Charles and Graham attempt to see what the future holds for the arts in 2021 and discuss the highlights of new album and film releases. Charles drags Graham into a discussion about Leeds United's recent FA Cup flop and Graham adds to Charles' knowledge of Harrogate's hidden rock and roll history.
Charles and Graham look back on the year that was in the arts and explore some of their personal highlights. Graham takes a look at what a new Edinburgh Film House might mean for the Edinburgh Film Festival (see more at and the duo take a look at what Coventry is preparing to offer arts and culture fans in 2021 (check out
Charles and Graham reflect on Christmas 2020 and where things are now. Following Idris Elba's interview with Sir Paul, the duo chat through McCartney III and Charles unleashes his favourite Christmas albums on an unsuspecting Graham.
Charles and Graham play out their top ten albums of the year and commemorate the 40th anniversary of John Lennon's murder. The duo get stuck into current cinema and the joy of watching films in public as well as highlighting some local arts activity.
Graham and Charles talk to their special guest, Harrogate based nature writer and poet, Rob Cowen, who talks about Common Ground, his new book about the Great North Road and also reads two new poems.Rob Cowen is an award-winning writer, journalist and author of the acclaimed Common Ground. In 2012 he won the Roger Deakin Award from the Society of Authors for his first book Skimming Stones and Other Ways of Being in the Wild. His second book, Common Ground, was shortlisted for the Portico Literary Prize, Richard Jefferies Society Prize and the 2016 Wainwright Prize, as well as selected as a ‘Book of the Year’ in the Times, the Independent, The Sunday Express and featuring in the Guardian’s Top Ten Readers’ Choice. In 2018, it was voted 3rd in a BBC poll to find Britain’s favourite nature book. Common Ground has been translated into German, released in America and adapted into a live music and spoken word show with Nancy Kerr and Martin Simpson. Rob writes for the New York Times, the Independent, the Independent on Sunday, the Telegraph and the Guardian, and has created documentaries for the BBC.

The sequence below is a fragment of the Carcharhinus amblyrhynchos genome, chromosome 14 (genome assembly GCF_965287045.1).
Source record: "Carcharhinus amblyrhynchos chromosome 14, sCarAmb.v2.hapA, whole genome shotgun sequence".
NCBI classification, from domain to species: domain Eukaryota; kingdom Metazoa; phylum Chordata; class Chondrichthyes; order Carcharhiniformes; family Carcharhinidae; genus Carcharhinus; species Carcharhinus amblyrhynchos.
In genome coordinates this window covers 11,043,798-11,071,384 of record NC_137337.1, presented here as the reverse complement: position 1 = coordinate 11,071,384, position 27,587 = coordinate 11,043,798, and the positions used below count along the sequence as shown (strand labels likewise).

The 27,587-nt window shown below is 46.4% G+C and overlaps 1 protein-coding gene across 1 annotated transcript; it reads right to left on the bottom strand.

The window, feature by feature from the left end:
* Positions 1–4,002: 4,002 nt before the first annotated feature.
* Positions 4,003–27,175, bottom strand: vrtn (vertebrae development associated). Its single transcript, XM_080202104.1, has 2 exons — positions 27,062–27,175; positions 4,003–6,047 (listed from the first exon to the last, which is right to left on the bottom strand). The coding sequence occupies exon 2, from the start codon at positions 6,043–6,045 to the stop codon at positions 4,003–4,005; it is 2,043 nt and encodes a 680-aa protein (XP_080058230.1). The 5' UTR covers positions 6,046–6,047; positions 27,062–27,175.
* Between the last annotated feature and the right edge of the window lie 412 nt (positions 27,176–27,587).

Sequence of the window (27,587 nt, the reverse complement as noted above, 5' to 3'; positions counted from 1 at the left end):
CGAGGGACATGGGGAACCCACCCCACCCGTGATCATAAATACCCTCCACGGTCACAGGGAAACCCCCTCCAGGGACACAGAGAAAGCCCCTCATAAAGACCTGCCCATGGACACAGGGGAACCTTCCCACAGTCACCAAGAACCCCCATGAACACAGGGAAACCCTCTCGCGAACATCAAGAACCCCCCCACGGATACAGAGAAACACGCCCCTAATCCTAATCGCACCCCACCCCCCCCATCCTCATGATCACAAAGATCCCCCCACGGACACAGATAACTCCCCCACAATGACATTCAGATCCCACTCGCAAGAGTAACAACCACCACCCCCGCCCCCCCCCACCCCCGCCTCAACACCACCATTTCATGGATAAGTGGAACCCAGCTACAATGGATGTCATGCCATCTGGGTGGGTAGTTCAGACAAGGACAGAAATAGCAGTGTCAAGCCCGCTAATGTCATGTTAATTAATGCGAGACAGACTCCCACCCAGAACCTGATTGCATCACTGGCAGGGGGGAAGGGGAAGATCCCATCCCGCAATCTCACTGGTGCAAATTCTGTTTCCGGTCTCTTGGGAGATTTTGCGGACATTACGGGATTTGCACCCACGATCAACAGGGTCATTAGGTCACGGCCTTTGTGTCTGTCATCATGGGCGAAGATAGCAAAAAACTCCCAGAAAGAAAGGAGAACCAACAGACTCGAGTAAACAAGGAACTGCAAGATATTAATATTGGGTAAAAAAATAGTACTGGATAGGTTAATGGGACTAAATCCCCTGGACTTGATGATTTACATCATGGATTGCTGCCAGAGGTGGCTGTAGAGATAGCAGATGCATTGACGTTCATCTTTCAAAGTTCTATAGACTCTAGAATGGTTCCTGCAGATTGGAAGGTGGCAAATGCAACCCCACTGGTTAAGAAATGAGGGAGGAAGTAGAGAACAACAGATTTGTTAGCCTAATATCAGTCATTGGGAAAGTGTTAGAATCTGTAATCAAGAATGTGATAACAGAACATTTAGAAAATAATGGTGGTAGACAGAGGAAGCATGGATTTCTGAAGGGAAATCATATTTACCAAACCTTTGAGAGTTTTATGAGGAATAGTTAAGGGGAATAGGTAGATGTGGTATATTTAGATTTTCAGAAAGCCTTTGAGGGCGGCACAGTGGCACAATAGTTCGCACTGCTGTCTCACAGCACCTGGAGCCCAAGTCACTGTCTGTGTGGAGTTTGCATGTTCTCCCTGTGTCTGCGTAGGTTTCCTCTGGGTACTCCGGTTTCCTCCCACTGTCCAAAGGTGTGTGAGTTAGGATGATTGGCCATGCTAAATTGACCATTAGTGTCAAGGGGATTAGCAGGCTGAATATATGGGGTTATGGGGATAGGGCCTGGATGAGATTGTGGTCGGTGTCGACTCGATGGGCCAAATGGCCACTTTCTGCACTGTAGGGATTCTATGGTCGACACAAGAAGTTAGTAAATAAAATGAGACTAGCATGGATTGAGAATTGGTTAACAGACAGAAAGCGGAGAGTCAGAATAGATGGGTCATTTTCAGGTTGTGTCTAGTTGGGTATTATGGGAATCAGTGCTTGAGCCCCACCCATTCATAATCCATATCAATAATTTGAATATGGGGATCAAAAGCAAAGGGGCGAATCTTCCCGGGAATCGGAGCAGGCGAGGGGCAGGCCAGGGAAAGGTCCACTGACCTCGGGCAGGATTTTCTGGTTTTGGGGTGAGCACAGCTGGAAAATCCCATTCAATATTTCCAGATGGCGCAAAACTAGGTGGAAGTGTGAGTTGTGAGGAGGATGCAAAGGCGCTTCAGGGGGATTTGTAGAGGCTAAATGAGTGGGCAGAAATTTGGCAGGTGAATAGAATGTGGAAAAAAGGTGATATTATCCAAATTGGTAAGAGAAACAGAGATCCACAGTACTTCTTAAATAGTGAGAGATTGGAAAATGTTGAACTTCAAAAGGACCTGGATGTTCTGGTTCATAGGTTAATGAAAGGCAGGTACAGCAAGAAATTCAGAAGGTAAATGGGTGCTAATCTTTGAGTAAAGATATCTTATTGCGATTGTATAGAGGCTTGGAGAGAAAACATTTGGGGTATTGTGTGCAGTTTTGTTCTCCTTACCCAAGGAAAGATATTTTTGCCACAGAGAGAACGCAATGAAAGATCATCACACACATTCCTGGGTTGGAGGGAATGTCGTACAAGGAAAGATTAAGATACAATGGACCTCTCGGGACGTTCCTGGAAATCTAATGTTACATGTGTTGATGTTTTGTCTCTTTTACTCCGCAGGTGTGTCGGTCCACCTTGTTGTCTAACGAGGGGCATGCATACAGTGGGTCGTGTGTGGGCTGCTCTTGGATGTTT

Graham and Charles remember Darth Vader and the Green Cross Code actor, Dave Prowse, take a look at the almost universal love for Argentinian footballer, Diego Maradona as his death is announced and look at the implications for Harrogate and York's cultural events as they enter Tier Two restrictions. Graham reports on new releases from Harrogate musical artists and Charles reflects on the future of Sir Alan Ayckbourn after his latest interview with the playwright.
Graham and Charles compare notes on song titles around the colour Vermillion. Charles puts the spotlight on the York Coronvirus Message Board urging people: ‘Let's Be York' and reviews the ongoing controversy surrounding the lyrics for the Christmas classic, A Fairytale of New York. Graham looks at the enduring legacy of singer-songwriter Nick Drake and teases Charles with the current list of most loved actors across film and television.